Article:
As practicing emergency physicians, we plan for the worst, knowing that modern health care, even with all of its fancy technology, is fragile. Our specialty prides itself on being the master of disaster medicine and can, with very few resources, provide world-class care during hurricanes, tornadoes, infectious disease outbreaks, and multiple casualty tragedies. With recent global cyber attacks, namely WannaCry and Petya, spreading to infect hospitals across the globe and rendering them paralyzed, it is clear emergency medicine is facing a powerful new threat.1,2 This article is a firsthand account of such a cyber attack and offers some guidance on developing your own low-tech cyber-disaster plan so you can be prepared when hackers come for your hospital.
On April 9, 2017, Erie County Medical Center (ECMC), the only regional Level 1 trauma hospital in western New York, was attacked by hackers.3 The hackers didn’t gain access to the system through malicious emails or a compromised flash drive. Instead, they used an automatic program known as SamSam to try millions of password combinations for the hospital’s web server. Once they had the administrator password, they encrypted vast amounts of hospital data, rendering it unreadable.
The overnight information technology staff quickly recognized the attack and made the decision to shut down the entire computer network to stem the spread of infection. By 5:30 a.m., all computer screens went dark in the emergency department and the entire hospital. It was quickly clear that this unscheduled complete system downtime could have disastrous effects on patient care.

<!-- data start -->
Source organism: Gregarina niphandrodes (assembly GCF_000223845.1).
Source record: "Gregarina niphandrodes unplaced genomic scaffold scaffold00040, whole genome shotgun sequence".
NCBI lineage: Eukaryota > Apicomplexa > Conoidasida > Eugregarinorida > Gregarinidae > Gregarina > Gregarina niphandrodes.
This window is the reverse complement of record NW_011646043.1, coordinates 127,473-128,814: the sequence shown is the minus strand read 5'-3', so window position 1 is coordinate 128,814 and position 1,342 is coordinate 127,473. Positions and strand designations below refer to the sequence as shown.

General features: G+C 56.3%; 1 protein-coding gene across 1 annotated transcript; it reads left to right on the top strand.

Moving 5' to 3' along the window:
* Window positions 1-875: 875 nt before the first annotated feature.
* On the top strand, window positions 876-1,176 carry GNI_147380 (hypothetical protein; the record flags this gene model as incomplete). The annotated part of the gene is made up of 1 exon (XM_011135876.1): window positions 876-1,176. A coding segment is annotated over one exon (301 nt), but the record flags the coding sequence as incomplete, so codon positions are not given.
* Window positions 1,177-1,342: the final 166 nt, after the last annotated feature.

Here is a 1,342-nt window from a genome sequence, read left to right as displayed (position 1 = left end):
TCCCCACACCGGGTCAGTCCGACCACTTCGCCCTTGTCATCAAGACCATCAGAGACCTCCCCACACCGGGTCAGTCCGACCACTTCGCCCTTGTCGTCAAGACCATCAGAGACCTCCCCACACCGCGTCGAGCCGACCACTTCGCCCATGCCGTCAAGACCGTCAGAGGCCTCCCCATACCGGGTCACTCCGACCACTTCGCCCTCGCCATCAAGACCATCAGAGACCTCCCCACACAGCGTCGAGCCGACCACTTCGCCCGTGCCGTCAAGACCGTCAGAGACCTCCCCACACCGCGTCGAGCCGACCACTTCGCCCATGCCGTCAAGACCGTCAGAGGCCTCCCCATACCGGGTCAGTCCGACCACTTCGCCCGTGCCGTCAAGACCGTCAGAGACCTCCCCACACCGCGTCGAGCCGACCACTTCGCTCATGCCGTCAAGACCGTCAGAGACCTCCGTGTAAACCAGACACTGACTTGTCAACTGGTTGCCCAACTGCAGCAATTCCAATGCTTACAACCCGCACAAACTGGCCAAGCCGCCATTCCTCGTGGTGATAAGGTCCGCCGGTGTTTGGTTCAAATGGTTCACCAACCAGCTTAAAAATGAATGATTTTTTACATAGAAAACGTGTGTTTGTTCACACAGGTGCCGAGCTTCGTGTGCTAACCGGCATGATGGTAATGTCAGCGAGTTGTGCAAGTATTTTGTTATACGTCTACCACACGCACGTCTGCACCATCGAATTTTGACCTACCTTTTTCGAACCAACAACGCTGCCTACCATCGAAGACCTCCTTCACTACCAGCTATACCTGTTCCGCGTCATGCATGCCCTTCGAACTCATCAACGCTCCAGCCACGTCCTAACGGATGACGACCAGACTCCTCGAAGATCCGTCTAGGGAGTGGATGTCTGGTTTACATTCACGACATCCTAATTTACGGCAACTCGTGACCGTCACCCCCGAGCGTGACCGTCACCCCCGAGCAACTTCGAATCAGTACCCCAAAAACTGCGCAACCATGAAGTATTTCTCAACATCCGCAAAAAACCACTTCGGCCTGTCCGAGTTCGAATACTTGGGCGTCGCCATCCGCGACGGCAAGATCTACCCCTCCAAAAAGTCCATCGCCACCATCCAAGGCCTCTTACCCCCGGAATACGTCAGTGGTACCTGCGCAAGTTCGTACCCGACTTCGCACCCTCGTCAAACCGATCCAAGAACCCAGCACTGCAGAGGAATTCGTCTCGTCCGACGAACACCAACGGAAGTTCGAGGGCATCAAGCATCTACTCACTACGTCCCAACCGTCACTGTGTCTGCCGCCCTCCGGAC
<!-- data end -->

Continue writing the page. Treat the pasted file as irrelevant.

More than 6,000 computers were affected by this devastating ransomware.4 Cybersecurity experts from a multitude of companies including Microsoft, Cisco, Symantec, and Meditech worked around-the-clock to mitigate the impact of this sophisticated attack. It was difficult to understand the magnitude of the attack and the length of time it would take for our entire electronic medical record (EMR) system to be operational again.
Our hospital and department had a plan in place for internal disasters and EMR downtime; we never went on diversion. Our “low-tech” procedures ensured continuity of operations while maintaining high patient care standards. Each emergency department must develop a downtime plan that works for them and requires no computer access.
1. Communication: Keep Your Staff Informed
Hospital internet and email systems were shut down after the attack. We used alternate forms of communication, such as personal emails, that were available prior to the attack. Daily emails were sent to providers during the early stages of the prolonged downtime to inform them of changes in operations. We sought feedback to continuously improve our processes. The hospital also used a HIPAA secure messaging platform that enabled communication between administration and providers. Communication with hospital leadership was key to our success throughout this event. Our CEO and CMOs made rounds through the emergency department several times a day to ensure we were being provided with all the resources we needed.
2. Patient Records: Participate in Health Information Exchanges
ECMC providers lost access to all patient records when the system was shut down. We are fortunate, however, to have an electronic clinical information exchange in western New York, called HEALTHeLINk, to access our patients’ historical data. All ECMC records, including charts, ECGs, laboratory studies, and radiology studies prior to April 9, had been uploaded into this database. We borrowed laptops and wireless cards to access this site during the first few hours of the attack, which made a challenging circumstance more manageable.
3. Provider Order Entry: Focus on Tasks to Increase Provider Productivity